Jets' captain Andrew Ladd says team can't stumble out of gate this short season
By Scott Edmonds, The Canadian Press
Published Tuesday, January 8, 2013 2:58PM CST
Last Updated Thursday, January 17, 2013 3:39PM CST
WINNIPEG -- Winnipeg Jets captain Andrew Ladd says a good start is more important than ever with a lockout-shortened NHL season on the horizon.
"Our start's going to have to be key, for everyone in the league," he said after an unofficial practice Tuesday with a few other players.
"For us, last year, we didn't get off to a great start and that put us in a hole early and we were battling to get back to .500 right from the get go.
"If we can get out to a good start, get a good feeling about ourselves and get a good pace to our game, I think that will go a long way."
Their first season in Winnipeg saw the Jets stumble out of the gate and miss the playoffs, although they at least stayed close enough to be in the hunt. As the relocated Atlanta Thrashers prepare for their second season, they know time isn't on their side.
The schedule hasn't been released yet but the Jets were busy painting the logos and lines on the ice at the MTS Centre Tuesday as players continued to arrive in town.
Ladd isn't so much worried about the physical aspect of a schedule that could see teams playing a game every other day.
"I think the biggest hurdle is probably mentally," he said. "Just, you know, at times it can become monotonous and you have to prepare every day finding your routine to make sure you can play your top performance every night."
The team isn't a whole lot different this season.
Draft pick Mark Scheifele is coming to camp and might be more of a factor now that he's had more seasoning in the OHL and AHL. He also impressed with his play at the world junior championship, but he's still just 19.
The Jets did add some much-needed scoring talent and experience up front by signing veteran centre Olli Jokinen, a free agent who played the last couple of seasons with the Calgary Flames.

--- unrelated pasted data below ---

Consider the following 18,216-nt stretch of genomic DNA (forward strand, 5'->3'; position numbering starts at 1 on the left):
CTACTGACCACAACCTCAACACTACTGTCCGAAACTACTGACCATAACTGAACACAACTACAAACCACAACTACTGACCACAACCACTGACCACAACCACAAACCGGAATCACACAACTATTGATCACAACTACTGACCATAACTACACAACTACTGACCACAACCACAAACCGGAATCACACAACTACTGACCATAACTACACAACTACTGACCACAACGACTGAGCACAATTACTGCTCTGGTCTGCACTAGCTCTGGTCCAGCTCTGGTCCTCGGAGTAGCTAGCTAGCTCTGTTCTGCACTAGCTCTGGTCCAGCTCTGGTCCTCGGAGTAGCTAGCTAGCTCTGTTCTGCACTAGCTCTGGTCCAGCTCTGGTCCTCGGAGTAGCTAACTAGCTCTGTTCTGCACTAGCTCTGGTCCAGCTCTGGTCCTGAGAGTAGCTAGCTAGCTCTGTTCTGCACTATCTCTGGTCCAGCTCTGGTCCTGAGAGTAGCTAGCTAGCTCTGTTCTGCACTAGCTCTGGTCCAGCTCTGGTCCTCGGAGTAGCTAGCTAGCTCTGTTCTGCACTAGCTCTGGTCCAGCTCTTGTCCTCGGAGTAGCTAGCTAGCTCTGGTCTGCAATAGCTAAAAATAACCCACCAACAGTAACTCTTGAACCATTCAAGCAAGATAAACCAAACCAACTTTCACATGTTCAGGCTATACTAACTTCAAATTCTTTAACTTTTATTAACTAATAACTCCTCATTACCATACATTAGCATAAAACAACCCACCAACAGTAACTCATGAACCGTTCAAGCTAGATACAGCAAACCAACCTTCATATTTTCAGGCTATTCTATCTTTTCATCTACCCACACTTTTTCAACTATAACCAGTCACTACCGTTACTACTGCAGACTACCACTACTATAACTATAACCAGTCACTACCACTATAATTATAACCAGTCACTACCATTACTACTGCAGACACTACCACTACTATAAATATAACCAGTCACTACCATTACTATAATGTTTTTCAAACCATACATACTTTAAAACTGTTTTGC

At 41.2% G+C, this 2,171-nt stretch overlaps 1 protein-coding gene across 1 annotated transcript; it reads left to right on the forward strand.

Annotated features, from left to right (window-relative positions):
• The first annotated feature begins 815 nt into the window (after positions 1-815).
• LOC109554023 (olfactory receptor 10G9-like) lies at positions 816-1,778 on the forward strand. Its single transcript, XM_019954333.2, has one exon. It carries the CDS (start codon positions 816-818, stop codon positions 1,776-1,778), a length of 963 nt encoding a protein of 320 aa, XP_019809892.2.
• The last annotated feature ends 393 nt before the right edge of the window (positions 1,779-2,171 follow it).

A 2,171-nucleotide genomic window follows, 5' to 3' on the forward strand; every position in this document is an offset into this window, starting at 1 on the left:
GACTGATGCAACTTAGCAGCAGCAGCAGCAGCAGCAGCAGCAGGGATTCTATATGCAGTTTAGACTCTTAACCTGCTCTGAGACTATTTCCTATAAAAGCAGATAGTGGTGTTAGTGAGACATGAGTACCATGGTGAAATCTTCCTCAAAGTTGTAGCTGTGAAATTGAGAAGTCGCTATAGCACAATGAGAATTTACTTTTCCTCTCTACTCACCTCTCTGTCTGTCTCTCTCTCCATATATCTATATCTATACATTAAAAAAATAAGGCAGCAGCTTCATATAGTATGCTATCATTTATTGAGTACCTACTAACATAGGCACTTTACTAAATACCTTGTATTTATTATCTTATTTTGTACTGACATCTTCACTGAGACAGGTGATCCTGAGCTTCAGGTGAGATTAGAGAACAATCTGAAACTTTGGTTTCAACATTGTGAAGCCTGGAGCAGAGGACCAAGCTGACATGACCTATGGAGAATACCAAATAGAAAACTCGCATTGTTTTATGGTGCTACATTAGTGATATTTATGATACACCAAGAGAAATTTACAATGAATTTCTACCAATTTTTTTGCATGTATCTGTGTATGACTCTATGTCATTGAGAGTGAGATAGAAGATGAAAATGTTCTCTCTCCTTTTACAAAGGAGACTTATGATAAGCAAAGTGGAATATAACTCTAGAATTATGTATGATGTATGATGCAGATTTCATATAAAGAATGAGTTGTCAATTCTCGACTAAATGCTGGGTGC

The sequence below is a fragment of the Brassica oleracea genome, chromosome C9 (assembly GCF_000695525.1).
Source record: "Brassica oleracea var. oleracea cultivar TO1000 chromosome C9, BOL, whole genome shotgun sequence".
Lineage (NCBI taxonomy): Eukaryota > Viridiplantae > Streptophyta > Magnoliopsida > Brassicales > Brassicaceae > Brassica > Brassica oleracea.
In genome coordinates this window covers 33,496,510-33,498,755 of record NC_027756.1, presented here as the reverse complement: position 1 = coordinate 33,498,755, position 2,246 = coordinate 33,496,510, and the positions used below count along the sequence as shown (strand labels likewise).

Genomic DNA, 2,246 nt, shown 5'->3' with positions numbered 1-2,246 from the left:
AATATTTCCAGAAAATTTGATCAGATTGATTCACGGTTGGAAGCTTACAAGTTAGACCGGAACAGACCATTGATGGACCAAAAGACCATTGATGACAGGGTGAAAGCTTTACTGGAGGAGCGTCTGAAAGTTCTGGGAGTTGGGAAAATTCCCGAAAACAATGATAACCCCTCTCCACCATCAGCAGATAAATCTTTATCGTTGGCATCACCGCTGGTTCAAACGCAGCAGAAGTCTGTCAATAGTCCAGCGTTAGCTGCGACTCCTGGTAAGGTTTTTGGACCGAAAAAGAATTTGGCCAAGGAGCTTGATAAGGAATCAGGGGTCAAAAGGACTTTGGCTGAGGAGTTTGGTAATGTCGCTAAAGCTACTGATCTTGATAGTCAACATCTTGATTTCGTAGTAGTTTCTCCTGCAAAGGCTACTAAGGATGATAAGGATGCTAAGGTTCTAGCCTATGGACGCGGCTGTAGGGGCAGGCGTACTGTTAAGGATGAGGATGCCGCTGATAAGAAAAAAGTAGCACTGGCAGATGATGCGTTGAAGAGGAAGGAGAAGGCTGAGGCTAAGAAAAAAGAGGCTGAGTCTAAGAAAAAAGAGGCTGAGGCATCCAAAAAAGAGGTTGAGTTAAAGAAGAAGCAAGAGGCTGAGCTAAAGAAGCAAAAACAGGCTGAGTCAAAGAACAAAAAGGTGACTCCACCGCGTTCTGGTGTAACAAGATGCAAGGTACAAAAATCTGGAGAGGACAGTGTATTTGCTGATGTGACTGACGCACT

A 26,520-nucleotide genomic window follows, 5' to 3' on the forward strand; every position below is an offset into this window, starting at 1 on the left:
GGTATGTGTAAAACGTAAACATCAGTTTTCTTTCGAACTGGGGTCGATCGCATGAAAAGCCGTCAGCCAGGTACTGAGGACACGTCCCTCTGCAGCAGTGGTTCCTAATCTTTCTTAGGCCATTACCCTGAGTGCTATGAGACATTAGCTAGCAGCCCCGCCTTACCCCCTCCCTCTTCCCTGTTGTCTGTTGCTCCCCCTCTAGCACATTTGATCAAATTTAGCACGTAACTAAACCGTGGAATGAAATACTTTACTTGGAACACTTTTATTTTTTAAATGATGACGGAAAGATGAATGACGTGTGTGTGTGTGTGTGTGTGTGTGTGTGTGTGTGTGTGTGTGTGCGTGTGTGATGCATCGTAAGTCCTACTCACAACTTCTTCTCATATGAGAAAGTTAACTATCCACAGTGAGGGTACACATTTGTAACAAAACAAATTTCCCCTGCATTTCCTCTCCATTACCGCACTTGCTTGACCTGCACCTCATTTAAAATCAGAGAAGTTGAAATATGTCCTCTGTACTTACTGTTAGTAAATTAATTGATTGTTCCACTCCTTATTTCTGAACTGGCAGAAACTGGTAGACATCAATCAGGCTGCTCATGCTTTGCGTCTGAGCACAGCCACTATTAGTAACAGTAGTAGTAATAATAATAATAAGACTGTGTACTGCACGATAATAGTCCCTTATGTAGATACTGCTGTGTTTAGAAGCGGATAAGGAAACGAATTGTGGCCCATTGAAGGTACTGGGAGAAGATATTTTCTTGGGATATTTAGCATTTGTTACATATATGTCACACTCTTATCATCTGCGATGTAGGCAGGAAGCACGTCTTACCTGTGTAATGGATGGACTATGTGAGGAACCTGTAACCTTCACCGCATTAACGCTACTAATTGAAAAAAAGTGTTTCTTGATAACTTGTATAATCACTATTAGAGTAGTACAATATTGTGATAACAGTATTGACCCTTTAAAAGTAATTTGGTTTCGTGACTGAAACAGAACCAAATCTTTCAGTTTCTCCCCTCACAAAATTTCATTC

The Flames' No. 2 scorer with 61 points in 2011-2012, he has more than 1,000 games on his skates and Ladd says they can use that kind of experience.
"He's a big fast, strong guy that can skate and a veteran guy that's been around a long time and has been a very consistent player in this league," Ladd said.
"For us, I think that's something we were lacking last year . . . more veteran presence up front, more consistency and more depth up the middle."
There is the perennial question of what kind of shape top-scoring defenceman Dustin Byfuglien will be in when he reports. His weight is a regular topic of interest for hockey bloggers.
And neither goaltender Ondrej Pavelec nor forward Evander Kane were that impressive when they played in Europe during the lockout.
Pavelec also was in hot water over an impaired driving conviction in his native Czech Republic.
But Ladd insists he isn't concerned.
"All three of those guys played great for us last year. They're three key guys going forward," he said. "I'm not worried at all. I'm sure they'll be three great players for us this year."
As for Byfuglien, who successfully dealt with an impaired boating charge himself last year in Minnesota, Ladd says he has already spoken with him and told him the short season is right up his alley.
"Usually his first 50 games are pretty good, so this should play out pretty good for him."